New Holland Frog (Cyclorana novaehollandiae) - Wiki
New Holland Frog
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[Photo] New Holland Frog (Cyclorana novaehollandiae). Date: 11-09-2006. Author: Donna Flynn
The New Holland Frog (Cyclorana novaehollandiae) is a large species of burrowing frog native to northern New South Wales and the eastern 3 quarters of Queensland, Australia.
It is a large species reaching a maximum size of 100 mm. It is normally pale grey, brown or yellowish, occasionally with darker blotches. The belly is white and the throat is speckled. A dark stripe runs from the snout, through the Tympanum and down to the shoulder. There is normally a dark band which runs from under the eye down to the mouth. The thighs are blueish in colour. The toes are slightly webbed.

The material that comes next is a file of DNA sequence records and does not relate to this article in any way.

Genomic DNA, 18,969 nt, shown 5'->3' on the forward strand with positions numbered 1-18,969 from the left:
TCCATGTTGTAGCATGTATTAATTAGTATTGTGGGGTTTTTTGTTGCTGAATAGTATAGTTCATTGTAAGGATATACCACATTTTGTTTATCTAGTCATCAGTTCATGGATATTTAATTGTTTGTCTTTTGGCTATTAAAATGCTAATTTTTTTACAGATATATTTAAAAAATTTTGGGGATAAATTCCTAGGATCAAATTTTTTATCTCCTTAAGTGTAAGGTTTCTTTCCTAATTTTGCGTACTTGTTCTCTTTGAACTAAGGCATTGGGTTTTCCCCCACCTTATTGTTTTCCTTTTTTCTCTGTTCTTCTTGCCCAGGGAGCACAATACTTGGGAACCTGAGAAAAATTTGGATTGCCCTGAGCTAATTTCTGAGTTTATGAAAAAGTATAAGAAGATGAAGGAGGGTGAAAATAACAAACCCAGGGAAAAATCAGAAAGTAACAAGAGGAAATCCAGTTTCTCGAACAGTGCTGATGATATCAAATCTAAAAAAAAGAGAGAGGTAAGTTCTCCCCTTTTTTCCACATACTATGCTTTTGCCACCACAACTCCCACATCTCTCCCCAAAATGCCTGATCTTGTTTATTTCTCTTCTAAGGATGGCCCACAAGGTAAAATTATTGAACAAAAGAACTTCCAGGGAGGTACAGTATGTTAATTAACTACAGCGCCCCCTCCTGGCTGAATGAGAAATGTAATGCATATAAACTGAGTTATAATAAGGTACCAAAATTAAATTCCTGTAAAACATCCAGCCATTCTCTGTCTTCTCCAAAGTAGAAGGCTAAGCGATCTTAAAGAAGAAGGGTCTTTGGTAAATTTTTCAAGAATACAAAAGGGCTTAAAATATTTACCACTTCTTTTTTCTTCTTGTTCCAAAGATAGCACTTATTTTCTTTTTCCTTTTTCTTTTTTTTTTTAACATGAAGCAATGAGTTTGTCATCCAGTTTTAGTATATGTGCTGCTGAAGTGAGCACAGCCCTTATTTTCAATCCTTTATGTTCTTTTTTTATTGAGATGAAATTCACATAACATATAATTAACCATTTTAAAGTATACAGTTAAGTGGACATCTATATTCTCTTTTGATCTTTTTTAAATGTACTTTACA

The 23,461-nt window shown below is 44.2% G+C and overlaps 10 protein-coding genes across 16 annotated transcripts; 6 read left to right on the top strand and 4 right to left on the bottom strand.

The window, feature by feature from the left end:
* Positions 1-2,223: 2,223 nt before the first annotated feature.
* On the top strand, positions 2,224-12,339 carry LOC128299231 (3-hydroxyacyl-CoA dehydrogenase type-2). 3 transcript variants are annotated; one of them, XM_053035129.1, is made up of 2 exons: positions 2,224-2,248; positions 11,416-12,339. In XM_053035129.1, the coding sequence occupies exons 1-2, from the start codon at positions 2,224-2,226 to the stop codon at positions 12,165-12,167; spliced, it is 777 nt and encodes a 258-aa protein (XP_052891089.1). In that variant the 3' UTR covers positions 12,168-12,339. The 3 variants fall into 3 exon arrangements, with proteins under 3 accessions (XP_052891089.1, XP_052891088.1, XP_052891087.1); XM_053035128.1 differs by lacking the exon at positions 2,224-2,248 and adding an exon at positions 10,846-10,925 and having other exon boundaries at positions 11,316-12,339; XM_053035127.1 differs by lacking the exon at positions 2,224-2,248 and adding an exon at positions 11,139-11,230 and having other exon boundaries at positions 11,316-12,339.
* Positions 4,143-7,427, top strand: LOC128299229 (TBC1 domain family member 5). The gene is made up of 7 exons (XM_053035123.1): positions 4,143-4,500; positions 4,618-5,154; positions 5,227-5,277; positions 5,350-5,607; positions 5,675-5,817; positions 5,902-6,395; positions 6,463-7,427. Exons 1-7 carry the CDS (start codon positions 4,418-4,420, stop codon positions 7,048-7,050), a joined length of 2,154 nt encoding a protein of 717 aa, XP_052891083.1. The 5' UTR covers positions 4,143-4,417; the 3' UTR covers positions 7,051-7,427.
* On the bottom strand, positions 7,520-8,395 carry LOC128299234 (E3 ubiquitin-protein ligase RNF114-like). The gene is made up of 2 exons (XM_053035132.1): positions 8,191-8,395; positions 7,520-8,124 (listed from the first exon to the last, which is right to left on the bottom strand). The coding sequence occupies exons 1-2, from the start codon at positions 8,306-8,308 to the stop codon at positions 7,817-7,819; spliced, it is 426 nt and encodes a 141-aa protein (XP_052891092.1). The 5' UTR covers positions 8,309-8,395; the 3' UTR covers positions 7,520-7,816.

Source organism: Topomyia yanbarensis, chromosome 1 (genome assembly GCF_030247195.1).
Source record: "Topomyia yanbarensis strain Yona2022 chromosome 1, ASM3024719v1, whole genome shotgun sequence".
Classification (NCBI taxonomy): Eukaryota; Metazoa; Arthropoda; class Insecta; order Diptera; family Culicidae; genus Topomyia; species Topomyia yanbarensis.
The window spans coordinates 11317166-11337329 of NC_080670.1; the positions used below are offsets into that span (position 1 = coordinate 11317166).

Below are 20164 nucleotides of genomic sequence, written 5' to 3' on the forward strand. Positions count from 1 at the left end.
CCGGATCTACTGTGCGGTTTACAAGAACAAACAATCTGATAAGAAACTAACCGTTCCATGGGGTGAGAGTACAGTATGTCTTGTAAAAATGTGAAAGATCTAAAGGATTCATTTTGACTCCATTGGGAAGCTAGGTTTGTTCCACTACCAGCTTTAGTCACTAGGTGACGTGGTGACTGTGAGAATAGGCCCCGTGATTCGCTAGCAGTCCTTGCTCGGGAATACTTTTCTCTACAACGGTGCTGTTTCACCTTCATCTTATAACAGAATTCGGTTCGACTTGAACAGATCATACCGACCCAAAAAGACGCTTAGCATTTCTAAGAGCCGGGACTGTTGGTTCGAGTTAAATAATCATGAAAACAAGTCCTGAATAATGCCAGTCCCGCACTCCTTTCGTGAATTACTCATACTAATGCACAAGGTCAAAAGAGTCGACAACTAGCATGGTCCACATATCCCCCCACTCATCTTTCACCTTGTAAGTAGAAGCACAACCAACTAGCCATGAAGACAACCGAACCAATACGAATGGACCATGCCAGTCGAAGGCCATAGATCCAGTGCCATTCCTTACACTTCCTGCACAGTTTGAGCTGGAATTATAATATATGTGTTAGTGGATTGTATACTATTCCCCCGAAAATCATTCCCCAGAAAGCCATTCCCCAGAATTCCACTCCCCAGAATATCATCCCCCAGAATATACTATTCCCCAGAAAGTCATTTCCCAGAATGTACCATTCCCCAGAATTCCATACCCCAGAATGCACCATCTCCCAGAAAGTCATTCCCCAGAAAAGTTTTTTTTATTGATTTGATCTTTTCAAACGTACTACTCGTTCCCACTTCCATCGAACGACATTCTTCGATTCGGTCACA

Ecology and behaviour
This species is associated with black soil plains and flood plains near rivers. They inhabit dams, ditches and claypans in woodland and grassland. Being a burrowing species they spend extended periods underground in order to survive dry conditions. After heavy rains fall during spring, summer and early autumn, frogs become very active and males make a deep "waah" call from in or beside water.
Up to 1000 eggs per clump are laid in a non foamy masses in shallow water. These clumps are initially floating but later sink. An average of 4906 eggs are laid. Tadpoles are large reaching 95-100 mm and are rotund and golden brown. Tadpoles life span is 4 to 6 weeks and metamorphs measure 35-40 mm. They resemble the adult, although the may be bright green in colour.
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